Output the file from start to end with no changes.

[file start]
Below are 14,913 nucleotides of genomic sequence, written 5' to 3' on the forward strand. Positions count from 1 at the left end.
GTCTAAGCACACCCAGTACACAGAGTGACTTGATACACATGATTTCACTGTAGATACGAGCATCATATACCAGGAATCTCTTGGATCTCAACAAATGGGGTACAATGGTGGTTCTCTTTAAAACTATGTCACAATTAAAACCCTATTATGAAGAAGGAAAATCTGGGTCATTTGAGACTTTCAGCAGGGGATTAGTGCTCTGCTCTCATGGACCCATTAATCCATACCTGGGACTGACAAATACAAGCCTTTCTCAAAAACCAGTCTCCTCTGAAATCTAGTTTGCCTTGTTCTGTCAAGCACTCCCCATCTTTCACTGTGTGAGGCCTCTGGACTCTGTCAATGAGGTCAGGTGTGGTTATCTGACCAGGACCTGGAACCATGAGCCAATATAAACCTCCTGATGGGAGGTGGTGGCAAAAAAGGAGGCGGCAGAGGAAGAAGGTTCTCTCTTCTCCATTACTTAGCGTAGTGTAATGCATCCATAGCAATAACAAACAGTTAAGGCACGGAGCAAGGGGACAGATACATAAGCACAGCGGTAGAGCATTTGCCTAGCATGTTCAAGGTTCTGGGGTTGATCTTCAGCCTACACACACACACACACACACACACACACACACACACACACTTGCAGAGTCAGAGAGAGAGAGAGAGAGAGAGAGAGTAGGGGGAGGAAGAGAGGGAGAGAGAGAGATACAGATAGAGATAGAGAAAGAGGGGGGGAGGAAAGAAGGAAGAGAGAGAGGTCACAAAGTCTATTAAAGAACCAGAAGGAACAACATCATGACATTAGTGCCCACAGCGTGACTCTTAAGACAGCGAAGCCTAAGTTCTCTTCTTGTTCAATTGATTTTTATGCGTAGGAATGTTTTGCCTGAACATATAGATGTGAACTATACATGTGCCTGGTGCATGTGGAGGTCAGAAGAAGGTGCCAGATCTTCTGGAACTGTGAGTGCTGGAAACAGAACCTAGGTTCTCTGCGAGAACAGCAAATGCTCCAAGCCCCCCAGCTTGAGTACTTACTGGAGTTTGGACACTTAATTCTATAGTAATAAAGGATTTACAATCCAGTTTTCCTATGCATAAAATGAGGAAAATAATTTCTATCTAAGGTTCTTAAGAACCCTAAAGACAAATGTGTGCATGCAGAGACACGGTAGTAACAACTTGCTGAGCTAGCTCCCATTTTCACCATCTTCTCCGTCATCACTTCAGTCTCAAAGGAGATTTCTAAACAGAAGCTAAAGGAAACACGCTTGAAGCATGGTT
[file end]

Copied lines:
Below are 14,913 nucleotides of genomic sequence, written 5' to 3' on the forward strand. Positions count from 1 at the left end.
GTCTAAGCACACCCAGTACACAGAGTGACTTGATACACATGATTTCACTGTAGATACGAGCATCATATACCAGGAATCTCTTGGATCTCAACAAATGGGGTACAATGGTGGTTCTCTTTAAAACTATGTCACAATTAAAACCCTATTATGAAGAAGGAAAATCTGGGTCATTTGAGACTTTCAGCAGGGGATTAGTGCTCTGCTCTCATGGACCCATTAATCCATACCTGGGACTGACAAATACAAGCCTTTCTCAAAAACCAGTCTCCTCTGAAATCTAGTTTGCCTTGTTCTGTCAAGCACTCCCCATCTTTCACTGTGTGAGGCCTCTGGACTCTGTCAATGAGGTCAGGTGTGGTTATCTGACCAGGACCTGGAACCATGAGCCAATATAAACCTCCTGATGGGAGGTGGTGGCAAAAAAGGAGGCGGCAGAGGAAGAAGGTTCTCTCTTCTCCATTACTTAGCGTAGTGTAATGCATCCATAGCAATAACAAACAGTTAAGGCACGGAGCAAGGGGACAGATACATAAGCACAGCGGTAGAGCATTTGCCTAGCATGTTCAAGGTTCTGGGGTTGATCTTCAGCCTACACACACACACACACACACACACACACACACACACACACTTGCAGAGTCAGAGAGAGAGAGAGAGAGAGAGAGAGTAGGGGGAGGAAGAGAGGGAGAGAGAGAGATACAGATAGAGATAGAGAAAGAGGGGGGGAGGAAAGAAGGAAGAGAGAGAGGTCACAAAGTCTATTAAAGAACCAGAAGGAACAACATCATGACATTAGTGCCCACAGCGTGACTCTTAAGACAGCGAAGCCTAAGTTCTCTTCTTGTTCAATTGATTTTTATGCGTAGGAATGTTTTGCCTGAACATATAGATGTGAACTATACATGTGCCTGGTGCATGTGGAGGTCAGAAGAAGGTGCCAGATCTTCTGGAACTGTGAGTGCTGGAAACAGAACCTAGGTTCTCTGCGAGAACAGCAAATGCTCCAAGCCCCCCAGCTTGAGTACTTACTGGAGTTTGGACACTTAATTCTATAGTAATAAAGGATTTACAATCCAGTTTTCCTATGCATAAAATGAGGAAAATAATTTCTATCTAAGGTTCTTAAGAACCCTAAAGACAAATGTGTGCATGCAGAGACACGGTAGTAACAACTTGCTGAGCTAGCTCCCATTTTCACCATCTTCTCCGTCATCACTTCAGTCTCAAAGGAGATTTCTAAACAGAAGCTAAAGGAAACACGCTTGAAGCATGGTT